The test subjects in this case were computer mice – or at least their PCB innards. The cryo-mill contained argon gas and a single tool-grade steel ball. A steady stream of liquid nitrogen kept the container at 154 kelvins (minus 182 degrees Fahrenheit).

When shaken, the ball smashes the polymer first, then the metals and then the oxides just long enough to separate the materials into a powder, with particles between 20 and 100 nanometers wide. That can take up to three hours, after which the particles are bathed in water to separate them.

“Then they can be reused,” he said. “Nothing is wasted.”

Learn more: Pulverizing e-waste is green, clean — and cold

 

Mar 232017
 

Photo by: Ke Xu, graduate student, CFANS

Mercury is very toxic and can cause long-term health damage, but removing it from water is challenging. To address this growing problem, University of Minnesota College of Food, Agricultural and Natural Sciences (CFANS) Professor Abdennour Abbas and his lab team created a sponge that can absorb mercury from a polluted water source within seconds.

Thanks to the application of nanotechnology, the team developed a sponge with outstanding mercury adsorption properties where mercury contaminations can be removed from tap, lake and industrial wastewater to below detectable limits in less than 5 seconds (or around 5 minutes for industrial wastewater). The sponge converts the contamination into a non-toxic complex so it can be disposed of in a landfill after use. The sponge also kills bacterial and fungal microbes.

Think of it this way: If Como Lake was contaminated with mercury at the EPA limit, the sponge needed to remove all of the mercury would be the size of a basketball.

This is an important advancement for the state of Minnesota, as more than two thirds of the waters on Minnesota’s 2004 Impaired Waters List are impaired because of mercury contamination that ranges from 0.27 to 12.43 ng/L (the EPA limit is 2 ng/L). Mercury contamination of lake waters results in mercury accumulation in fish, leading the Minnesota Department of Health to establish fish consumption guidelines. A number of fish species store-bought or caught in Minnesota lakes are not advised for consumption more than once a week or even once a month. In Minnesota’s North Shore, 10 percent of tested newborns had mercury concentrations above the EPA reference dose for methylmercury (the form of mercury found in fish). This means that some pregnant women in the Lake Superior region, and in Minnesota, have mercury exposures that need to be reduced.  In addition, a reduced deposition of mercury is projected to have economic benefits reflected by an annual state willingness-to-pay of $212 million in Minnesota alone.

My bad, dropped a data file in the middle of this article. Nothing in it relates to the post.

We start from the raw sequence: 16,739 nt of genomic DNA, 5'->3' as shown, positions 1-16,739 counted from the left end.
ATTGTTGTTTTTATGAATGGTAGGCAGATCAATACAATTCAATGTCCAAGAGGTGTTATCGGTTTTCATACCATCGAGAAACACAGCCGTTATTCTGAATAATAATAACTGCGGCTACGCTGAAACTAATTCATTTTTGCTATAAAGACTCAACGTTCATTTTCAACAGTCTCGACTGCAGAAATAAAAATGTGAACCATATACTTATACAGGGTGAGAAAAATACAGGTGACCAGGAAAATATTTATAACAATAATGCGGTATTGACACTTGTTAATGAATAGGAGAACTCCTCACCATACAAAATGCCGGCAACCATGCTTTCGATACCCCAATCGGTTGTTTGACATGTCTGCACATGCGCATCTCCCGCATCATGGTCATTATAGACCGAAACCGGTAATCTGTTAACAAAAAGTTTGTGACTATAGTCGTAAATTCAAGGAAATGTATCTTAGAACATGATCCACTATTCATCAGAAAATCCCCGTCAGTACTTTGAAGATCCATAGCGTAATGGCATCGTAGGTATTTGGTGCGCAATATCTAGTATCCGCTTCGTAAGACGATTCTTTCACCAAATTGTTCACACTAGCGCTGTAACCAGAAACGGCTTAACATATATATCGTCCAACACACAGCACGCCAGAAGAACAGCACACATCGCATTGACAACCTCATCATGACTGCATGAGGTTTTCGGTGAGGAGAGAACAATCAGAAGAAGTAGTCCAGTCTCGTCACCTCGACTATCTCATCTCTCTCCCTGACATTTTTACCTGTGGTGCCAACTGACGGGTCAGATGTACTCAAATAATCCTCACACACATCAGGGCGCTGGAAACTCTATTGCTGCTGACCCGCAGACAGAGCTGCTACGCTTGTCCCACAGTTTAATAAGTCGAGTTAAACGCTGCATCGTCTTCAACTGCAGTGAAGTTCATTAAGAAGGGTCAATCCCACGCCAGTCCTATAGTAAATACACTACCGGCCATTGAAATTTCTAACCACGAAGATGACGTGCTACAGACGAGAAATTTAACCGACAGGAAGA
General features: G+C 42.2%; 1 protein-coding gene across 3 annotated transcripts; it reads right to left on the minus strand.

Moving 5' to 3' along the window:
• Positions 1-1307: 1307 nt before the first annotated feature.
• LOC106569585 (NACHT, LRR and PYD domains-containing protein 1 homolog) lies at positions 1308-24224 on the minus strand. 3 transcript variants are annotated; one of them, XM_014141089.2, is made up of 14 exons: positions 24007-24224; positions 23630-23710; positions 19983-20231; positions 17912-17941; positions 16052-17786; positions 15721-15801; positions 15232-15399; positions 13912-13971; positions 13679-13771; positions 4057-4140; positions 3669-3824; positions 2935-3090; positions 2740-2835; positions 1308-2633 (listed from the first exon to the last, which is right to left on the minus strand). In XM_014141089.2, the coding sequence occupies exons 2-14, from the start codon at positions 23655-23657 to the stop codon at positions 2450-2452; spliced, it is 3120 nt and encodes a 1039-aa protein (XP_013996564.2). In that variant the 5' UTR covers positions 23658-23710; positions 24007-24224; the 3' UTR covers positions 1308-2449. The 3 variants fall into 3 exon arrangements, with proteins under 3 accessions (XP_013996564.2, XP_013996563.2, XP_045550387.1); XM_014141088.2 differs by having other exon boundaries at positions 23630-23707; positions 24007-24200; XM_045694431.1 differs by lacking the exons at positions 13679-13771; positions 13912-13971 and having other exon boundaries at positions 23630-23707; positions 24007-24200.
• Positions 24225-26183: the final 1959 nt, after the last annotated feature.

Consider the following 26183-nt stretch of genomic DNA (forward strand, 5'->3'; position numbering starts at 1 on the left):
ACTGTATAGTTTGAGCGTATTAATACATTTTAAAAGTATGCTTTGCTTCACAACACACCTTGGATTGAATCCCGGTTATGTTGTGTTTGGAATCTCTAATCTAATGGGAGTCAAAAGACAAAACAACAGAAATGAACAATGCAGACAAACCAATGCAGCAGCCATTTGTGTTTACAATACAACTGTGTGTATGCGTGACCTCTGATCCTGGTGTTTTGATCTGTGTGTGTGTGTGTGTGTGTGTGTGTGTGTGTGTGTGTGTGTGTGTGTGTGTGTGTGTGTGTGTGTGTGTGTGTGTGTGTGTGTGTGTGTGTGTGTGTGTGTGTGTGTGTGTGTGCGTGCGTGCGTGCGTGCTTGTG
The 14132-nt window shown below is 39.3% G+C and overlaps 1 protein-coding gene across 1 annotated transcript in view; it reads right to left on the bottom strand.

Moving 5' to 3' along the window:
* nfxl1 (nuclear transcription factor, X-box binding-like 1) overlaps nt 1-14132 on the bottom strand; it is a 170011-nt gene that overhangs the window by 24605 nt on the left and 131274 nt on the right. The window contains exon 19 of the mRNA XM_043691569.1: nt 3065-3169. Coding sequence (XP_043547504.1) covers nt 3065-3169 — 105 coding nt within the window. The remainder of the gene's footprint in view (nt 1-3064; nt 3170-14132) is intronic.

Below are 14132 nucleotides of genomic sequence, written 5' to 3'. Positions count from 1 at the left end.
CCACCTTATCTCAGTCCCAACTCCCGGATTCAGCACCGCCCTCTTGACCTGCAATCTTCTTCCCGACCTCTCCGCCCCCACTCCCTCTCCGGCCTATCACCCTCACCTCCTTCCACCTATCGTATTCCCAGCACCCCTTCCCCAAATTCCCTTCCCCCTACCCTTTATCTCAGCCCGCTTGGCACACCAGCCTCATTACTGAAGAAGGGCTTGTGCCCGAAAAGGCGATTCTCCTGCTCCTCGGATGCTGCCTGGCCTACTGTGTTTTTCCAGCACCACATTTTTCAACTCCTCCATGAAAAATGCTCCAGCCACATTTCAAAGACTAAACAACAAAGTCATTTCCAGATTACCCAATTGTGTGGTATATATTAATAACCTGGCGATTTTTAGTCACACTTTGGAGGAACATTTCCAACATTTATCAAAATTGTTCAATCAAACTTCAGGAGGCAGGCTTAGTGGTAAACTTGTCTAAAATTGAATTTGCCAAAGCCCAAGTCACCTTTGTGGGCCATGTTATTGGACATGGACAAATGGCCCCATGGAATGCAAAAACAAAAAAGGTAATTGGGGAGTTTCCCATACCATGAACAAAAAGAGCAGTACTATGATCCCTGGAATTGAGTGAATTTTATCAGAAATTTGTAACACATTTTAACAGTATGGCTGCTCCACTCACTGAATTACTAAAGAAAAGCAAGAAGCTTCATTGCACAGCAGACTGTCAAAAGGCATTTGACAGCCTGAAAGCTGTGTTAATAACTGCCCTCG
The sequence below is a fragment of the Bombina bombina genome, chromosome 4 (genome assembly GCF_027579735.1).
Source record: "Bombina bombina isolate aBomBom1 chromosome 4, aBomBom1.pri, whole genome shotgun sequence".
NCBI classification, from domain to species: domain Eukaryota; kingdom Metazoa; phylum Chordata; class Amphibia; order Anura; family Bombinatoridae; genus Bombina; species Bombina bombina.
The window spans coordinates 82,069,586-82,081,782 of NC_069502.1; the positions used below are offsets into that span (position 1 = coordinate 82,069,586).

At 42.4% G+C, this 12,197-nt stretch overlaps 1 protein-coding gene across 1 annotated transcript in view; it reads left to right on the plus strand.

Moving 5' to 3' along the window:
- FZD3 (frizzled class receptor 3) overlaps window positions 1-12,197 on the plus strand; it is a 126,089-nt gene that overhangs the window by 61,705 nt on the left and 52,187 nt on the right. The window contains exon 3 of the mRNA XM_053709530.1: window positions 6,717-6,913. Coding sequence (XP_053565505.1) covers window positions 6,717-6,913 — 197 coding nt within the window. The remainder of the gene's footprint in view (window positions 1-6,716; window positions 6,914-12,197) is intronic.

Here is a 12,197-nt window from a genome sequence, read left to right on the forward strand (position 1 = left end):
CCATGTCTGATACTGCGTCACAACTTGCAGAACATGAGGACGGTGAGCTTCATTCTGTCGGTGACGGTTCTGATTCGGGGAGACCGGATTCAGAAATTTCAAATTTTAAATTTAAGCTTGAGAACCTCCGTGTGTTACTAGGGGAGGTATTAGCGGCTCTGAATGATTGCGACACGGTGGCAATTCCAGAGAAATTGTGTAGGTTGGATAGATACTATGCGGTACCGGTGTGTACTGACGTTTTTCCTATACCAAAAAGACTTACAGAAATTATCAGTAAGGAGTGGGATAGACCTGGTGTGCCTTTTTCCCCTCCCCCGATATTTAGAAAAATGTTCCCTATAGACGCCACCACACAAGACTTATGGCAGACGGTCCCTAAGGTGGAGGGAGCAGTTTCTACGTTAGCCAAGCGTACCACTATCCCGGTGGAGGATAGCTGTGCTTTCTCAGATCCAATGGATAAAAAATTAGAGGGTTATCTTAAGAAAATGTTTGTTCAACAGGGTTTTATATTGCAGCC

According to the US-EPA, cutting mercury emissions to the latest established effluent limit standards would result in 130,000 fewer asthma attacks, 4,700 fewer heart attacks, and 11,000 fewer premature deaths each year. That adds up to at least $37 billion to $90 billion in annual monetized benefits annually.

In addition to improving air and water quality, aquatic life and public health, the new technology would have an impact on inspiring new regulations. Technology shapes regulations, which in turn determine the value of the market. The 2015 EPA Mercury and Air Toxics Standards regulation was estimated to cost the industry around of $9.6 billion annually in 2020. The new U of M technology has a potential of bringing this cost down and make it easy for the industry to meet regulatory requirements.

Learn more: “Super sponge” promises effective toxic clean-up of lakes and more

 

Mar 232017
 

Binghamton University Electrical and Computer Science Assistant Professor Seokheun Choi is one of the co-authors of ‘Self-sustaining, solar-driven bioelectricity generation in micro-sized microbial fuel cell using co-culture of heterotrophic and photosynthetic bacteria.’
via Binghamton University

Researchers have taken the next step in the evolution of bacteria-powered energy. For the first time ever, researchers connected nine biological-solar (bio-solar) cells into a bio-solar panel. Then they continuously produced electricity from the panel and generated the most wattage of any existing small-scale bio-solar cells – 5.59 microwatts.

“Once a functional bio-solar panel becomes available, it could become a permanent power source for supplying long-term power for small, wireless telemetry systems as well as wireless sensors used at remote sites where frequent battery replacement is impractical,” said Seokheun “Sean” Choi, assistant professor of electrical and computer engineering, and co-author of the paper.

Choi is the corresponding author of the paper “Biopower generation in a microfluidic bio-solar panel,” which reported the findings.

“This research could also enable crucial understanding of the photosynthetic extracellular electron transfer processes in a smaller group of microorganisms with excellent control over the microenvironment, thereby enabling a versatile platform for fundamental bio-solar cell studies,” Choi said.

Xuejian Wei, a graduate student in the department, and Hankeun Lee, who will graduate from Binghamton in May, were also authors of the study.

The current research is the latest step in using cyanobacteria (which can be found in almost every terrestrial and aquatic habitat on the planet) as a source of clean and sustainable energy. Last year, the group took steps toward building a better bio-solar cell by changing the materials used in anodes and cathodes (positive and negative terminals) of the cell and also created a miniature microfluidic-based single-chambered device to house the bacteria instead of the conventional, dual-chambered bio-solar cells.